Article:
Netizens were amazed to see a rare black tiger in a video clip shared by Indian Forest Officer (IFS) Susanta Nanda. on the occasion of International Tigers Day. In a rare appearance, the tiger can be seen marking his territory in the Simlipal National Park in Mayurbhanj district, Odisha. “Tigers are symbol of sustainability of India’s forests… . From a Tiger Reserve poised for recovery of an isolated source population with a very unique gene pool. Kudos,” Nanda posted.
— Arvind Arora (A2 Motivation) (@ArorajArvind) August 1, 2022
In the video, the rare melanistic tiger can be seen making scratches on the tree. Melanin is a pigment that leads to an increased amount of black or nearly black skin, feathers, or hair of an individual or kind of organism. Black or pseudo-black tigers with a unique melanistic pigment are rare.
— The New Indian Express (@NewIndianXpress) August 1, 2022
According to a study conducted by a team of scientists from the National Centre for Biological Sciences (NCBS), Bengaluru, a single genetic mutation in these tigers led the black stripes to broaden or spread into the yellowish-brown background. The rare pattern variant, distinguished by broadened and fused stripes, is known as pseudo-melanism.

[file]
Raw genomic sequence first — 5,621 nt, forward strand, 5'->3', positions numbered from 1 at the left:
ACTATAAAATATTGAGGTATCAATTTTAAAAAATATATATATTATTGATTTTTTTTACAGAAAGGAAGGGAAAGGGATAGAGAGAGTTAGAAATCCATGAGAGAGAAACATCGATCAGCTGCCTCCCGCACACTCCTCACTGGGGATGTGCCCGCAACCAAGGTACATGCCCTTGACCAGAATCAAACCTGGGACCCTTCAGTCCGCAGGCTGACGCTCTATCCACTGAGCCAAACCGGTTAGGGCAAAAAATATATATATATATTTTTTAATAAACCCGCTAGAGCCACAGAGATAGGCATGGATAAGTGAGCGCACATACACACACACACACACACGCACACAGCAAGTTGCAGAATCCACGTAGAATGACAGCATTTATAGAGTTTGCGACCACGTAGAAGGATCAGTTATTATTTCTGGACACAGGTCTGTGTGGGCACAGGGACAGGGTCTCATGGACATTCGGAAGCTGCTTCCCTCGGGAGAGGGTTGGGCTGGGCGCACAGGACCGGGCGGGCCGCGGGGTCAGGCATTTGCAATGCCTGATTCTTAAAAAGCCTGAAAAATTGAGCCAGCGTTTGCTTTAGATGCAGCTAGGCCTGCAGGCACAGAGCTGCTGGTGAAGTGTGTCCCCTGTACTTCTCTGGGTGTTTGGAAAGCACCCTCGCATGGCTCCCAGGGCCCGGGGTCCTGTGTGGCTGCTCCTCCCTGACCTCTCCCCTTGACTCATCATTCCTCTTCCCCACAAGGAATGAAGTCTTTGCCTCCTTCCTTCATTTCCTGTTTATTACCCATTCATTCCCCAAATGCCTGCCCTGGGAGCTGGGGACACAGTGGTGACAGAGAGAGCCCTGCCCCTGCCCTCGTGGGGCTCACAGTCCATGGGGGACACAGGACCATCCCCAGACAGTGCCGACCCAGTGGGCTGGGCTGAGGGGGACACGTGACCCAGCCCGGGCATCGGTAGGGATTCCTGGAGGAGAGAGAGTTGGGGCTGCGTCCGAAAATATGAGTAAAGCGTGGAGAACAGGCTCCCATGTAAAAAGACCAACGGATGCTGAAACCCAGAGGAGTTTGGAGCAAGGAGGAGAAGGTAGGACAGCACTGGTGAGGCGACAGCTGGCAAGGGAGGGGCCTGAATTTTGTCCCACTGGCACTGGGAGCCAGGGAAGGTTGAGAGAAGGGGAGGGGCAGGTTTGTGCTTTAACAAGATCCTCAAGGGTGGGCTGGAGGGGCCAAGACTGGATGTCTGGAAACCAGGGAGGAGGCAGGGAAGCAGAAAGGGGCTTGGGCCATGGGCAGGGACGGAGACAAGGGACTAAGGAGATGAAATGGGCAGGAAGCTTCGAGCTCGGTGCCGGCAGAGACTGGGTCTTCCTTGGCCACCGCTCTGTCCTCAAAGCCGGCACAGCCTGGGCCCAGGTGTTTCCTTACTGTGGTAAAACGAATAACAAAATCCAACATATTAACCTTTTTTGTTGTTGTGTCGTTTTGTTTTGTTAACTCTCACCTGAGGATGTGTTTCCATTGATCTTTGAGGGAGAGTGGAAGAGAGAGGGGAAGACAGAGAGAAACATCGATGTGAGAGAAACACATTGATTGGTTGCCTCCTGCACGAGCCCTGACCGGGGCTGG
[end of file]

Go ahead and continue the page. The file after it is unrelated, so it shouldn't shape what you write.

Digital illustration of a pseudo- melanistic tiger from Similipal National park, Odisha.
— Sudarshan Shaw 🇮🇳 (@Sudarshanshaw93) July 30, 2022
After the video did rounds on social media, a digital illustration of the same was shared on the internet by IFS officer Parveen Kaswan. Since 2007, pseudo-melanistic tigers have been camera-trapped repeatedly at the Simlipal Tiger Reserve in Odisha. Before that, a confirmed record of a pseudo-melanistic tigress was reported in 1993 after a tribal youth killed it in self-defense.
— Akshay Meshram (@AkshayM61016746) July 31, 2022
— Parveen Kaswan, IFS (@ParveenKaswan) July 30, 2022
In 2018, three out of eight tigers in Simlipal turned out to be black. They were born in captivity in the three zoos of India: Nandankanan (Bhubaneswar), Arignar Anna Zoological Park (Chennai) and Bhagwan Birsa Biological Park (Ranchi).
Meanwhile, #blacktiger was trending on Twitter. Netizens were amazed to see the rare tiger and also appreciated its beauty!
— Backchod Indian (@IndianBackchod) August 1, 2022
References: The Indian Express, Times of India, Hindustan Times
Featured Image Source: The Indian Express